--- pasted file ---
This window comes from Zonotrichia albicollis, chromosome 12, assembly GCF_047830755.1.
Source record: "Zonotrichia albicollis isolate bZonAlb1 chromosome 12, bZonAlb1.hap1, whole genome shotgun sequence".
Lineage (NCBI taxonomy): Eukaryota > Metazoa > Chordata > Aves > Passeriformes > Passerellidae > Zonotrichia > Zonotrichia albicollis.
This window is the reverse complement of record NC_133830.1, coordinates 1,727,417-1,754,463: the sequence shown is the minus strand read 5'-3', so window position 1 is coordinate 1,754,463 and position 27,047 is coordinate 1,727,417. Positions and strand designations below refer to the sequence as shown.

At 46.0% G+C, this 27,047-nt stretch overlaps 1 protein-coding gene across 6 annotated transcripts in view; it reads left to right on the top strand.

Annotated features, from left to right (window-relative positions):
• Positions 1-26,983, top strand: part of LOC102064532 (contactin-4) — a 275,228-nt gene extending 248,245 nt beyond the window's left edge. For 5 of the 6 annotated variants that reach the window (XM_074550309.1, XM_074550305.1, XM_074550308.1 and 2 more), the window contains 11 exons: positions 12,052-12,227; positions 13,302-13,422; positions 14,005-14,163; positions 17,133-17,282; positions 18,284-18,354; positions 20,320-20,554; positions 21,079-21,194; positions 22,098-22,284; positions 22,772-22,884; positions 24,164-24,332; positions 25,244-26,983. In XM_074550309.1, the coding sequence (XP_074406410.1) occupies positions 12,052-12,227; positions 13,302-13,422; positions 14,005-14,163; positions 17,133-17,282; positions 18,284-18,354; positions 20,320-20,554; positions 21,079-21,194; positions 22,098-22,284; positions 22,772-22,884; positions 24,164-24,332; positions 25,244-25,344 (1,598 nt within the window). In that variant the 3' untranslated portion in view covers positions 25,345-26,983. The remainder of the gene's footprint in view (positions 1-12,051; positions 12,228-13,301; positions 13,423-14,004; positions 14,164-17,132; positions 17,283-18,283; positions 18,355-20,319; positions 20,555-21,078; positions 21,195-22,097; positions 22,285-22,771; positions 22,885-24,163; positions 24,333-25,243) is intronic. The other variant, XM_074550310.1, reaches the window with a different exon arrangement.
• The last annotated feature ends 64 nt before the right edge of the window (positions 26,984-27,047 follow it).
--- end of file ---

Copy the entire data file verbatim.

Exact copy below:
This window comes from Zonotrichia albicollis, chromosome 12, assembly GCF_047830755.1.
Source record: "Zonotrichia albicollis isolate bZonAlb1 chromosome 12, bZonAlb1.hap1, whole genome shotgun sequence".
Lineage (NCBI taxonomy): Eukaryota > Metazoa > Chordata > Aves > Passeriformes > Passerellidae > Zonotrichia > Zonotrichia albicollis.
This window is the reverse complement of record NC_133830.1, coordinates 1,727,417-1,754,463: the sequence shown is the minus strand read 5'-3', so window position 1 is coordinate 1,754,463 and position 27,047 is coordinate 1,727,417. Positions and strand designations below refer to the sequence as shown.

At 46.0% G+C, this 27,047-nt stretch overlaps 1 protein-coding gene across 6 annotated transcripts in view; it reads left to right on the top strand.

Annotated features, from left to right (window-relative positions):
• Positions 1-26,983, top strand: part of LOC102064532 (contactin-4) — a 275,228-nt gene extending 248,245 nt beyond the window's left edge. For 5 of the 6 annotated variants that reach the window (XM_074550309.1, XM_074550305.1, XM_074550308.1 and 2 more), the window contains 11 exons: positions 12,052-12,227; positions 13,302-13,422; positions 14,005-14,163; positions 17,133-17,282; positions 18,284-18,354; positions 20,320-20,554; positions 21,079-21,194; positions 22,098-22,284; positions 22,772-22,884; positions 24,164-24,332; positions 25,244-26,983. In XM_074550309.1, the coding sequence (XP_074406410.1) occupies positions 12,052-12,227; positions 13,302-13,422; positions 14,005-14,163; positions 17,133-17,282; positions 18,284-18,354; positions 20,320-20,554; positions 21,079-21,194; positions 22,098-22,284; positions 22,772-22,884; positions 24,164-24,332; positions 25,244-25,344 (1,598 nt within the window). In that variant the 3' untranslated portion in view covers positions 25,345-26,983. The remainder of the gene's footprint in view (positions 1-12,051; positions 12,228-13,301; positions 13,423-14,004; positions 14,164-17,132; positions 17,283-18,283; positions 18,355-20,319; positions 20,555-21,078; positions 21,195-22,097; positions 22,285-22,771; positions 22,885-24,163; positions 24,333-25,243) is intronic. The other variant, XM_074550310.1, reaches the window with a different exon arrangement.
• The last annotated feature ends 64 nt before the right edge of the window (positions 26,984-27,047 follow it).